- Allocated Gold
Actual gold coins or bars which are specifically allocated to a particular investor. This presents a huge safety advantage over owning an electronic percentage of a huge bar with many other investors.
An analysis of a metal used to determine its purity. A series of assays can be run to determine the alloys in the metal as well.
The chemical symbol for silver with atomic number 47.
The price that a seller is willing to take in order to effect a sale.
The chemical symbol for gold which is derived from “aurum”, the Latin word for gold.
- Bag marks
Minor abrasions on an otherwise uncirculated coin, caused by contact between coins in a mint bag.
- Britannia Coin
The Britannia is the British one ounce gold or silver coin, first produced in 1987.
Brilliant Uncirculated, used to describe a coin in new condition. The same pristine condition as when it left the mint.
The Buffalo is the American one ounce 24 karat gold coin, first produced in 2006.
- Bull Market
A market in which the primary trend is up.
Precious metals in bulk form which are traded are known as bullion. Bullion can come in the form of bars or minted into coins.
- Bullion Coin
A coin with a symbolic face value whose market value is determined only by its inherent precious metal content.
- Certified Gold
A “certified” gold coin is encapsulated in a tamper-proof, sonically-sealed, high security hard plastic holder, with a unique certification number and bar-code permanently sealed inside each coin capsule for the protection of the investor.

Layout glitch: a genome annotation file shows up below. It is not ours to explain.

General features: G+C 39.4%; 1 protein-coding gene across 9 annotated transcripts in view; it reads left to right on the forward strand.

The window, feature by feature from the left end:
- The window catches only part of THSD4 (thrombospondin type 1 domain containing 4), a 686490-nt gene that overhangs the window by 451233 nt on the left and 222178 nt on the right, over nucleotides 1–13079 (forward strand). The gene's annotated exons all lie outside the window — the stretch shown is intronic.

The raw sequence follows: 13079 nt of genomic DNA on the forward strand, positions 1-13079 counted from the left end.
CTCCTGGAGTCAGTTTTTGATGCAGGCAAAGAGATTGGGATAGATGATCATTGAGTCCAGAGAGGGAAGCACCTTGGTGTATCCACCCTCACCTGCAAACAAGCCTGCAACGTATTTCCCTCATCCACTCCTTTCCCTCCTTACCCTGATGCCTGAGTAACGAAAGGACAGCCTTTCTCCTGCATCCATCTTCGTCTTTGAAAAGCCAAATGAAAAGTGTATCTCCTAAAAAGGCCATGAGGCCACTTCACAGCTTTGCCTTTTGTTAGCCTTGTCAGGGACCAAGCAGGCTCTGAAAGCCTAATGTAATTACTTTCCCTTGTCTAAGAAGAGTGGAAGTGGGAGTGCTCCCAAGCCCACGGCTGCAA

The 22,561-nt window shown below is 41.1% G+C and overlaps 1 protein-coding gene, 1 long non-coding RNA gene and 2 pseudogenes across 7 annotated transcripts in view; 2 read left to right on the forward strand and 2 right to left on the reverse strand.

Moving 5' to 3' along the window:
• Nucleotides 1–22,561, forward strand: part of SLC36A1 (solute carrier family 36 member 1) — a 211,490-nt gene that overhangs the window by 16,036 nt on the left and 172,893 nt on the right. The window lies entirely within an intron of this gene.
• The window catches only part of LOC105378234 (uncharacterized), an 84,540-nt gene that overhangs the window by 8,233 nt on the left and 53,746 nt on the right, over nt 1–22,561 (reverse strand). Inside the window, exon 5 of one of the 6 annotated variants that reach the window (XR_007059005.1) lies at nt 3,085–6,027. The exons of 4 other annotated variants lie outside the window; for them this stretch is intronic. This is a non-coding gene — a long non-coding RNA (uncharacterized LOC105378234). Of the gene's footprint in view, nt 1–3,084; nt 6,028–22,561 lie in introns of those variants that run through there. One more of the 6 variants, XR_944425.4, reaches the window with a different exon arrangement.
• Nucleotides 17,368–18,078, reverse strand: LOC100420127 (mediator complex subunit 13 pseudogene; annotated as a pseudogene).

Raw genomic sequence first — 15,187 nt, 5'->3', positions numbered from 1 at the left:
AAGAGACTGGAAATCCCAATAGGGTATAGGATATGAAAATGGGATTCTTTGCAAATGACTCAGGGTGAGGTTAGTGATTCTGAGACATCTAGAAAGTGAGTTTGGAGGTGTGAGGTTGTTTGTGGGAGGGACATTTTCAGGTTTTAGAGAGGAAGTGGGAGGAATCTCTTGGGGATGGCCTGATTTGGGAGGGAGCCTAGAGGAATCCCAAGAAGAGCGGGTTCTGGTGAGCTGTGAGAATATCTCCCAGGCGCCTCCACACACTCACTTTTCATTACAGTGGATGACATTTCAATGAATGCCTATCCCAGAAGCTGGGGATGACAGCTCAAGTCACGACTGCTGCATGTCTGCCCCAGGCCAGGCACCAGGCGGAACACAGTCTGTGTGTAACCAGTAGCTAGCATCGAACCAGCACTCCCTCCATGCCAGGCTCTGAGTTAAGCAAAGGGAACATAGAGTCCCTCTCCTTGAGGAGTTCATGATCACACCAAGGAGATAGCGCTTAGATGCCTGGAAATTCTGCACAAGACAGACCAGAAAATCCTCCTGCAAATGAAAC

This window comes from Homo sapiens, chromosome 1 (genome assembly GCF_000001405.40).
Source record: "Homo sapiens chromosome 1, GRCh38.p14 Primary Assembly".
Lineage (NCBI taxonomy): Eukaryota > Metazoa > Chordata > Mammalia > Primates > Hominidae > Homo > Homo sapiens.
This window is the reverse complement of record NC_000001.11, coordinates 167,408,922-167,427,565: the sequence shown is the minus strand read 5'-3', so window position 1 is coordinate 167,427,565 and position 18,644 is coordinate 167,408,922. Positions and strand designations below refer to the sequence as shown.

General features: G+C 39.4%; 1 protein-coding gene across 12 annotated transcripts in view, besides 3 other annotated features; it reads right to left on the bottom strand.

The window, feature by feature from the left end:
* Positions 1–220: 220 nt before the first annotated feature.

A piece of metal intended for use as legal tender and stamped with marks or inscriptions which show that it was issued by an authority that guarantees its weight and purity most often a government or bank.
The Commodity Exchange, Inc., in New York, where gold and silver, as well as other commodities, are traded on a daily basis.
A useful physical asset whose value is based on its commercial use and scarcity.
A reproduction of a coin by someone other than the government legally authorized to do so.
- Deliverable Bar
A precious metal (gold and silver, for example) with a weight that is approved as a tradable unit on one or more of the commodity exchanges.
A design found on a coin. Frequently it is the bust or profile of a person who symbolizes a particular country at a particular time in history or a country’s coat of arms or insignia.
How many individual elements a precious metals allocation consists of. It is deemed to have more divisibility to hold 10 × 1 ounce gold bars than 1 × 10 ounce bar.
- Face value
The legal monetary value stamped on a coin.
The open area or background on a coin.
The purity of a precious metal measured in 1,000 parts of an alloy: a gold bar of .995 fineness contains 995 parts gold and 5 parts of another metal.
- Fine Weight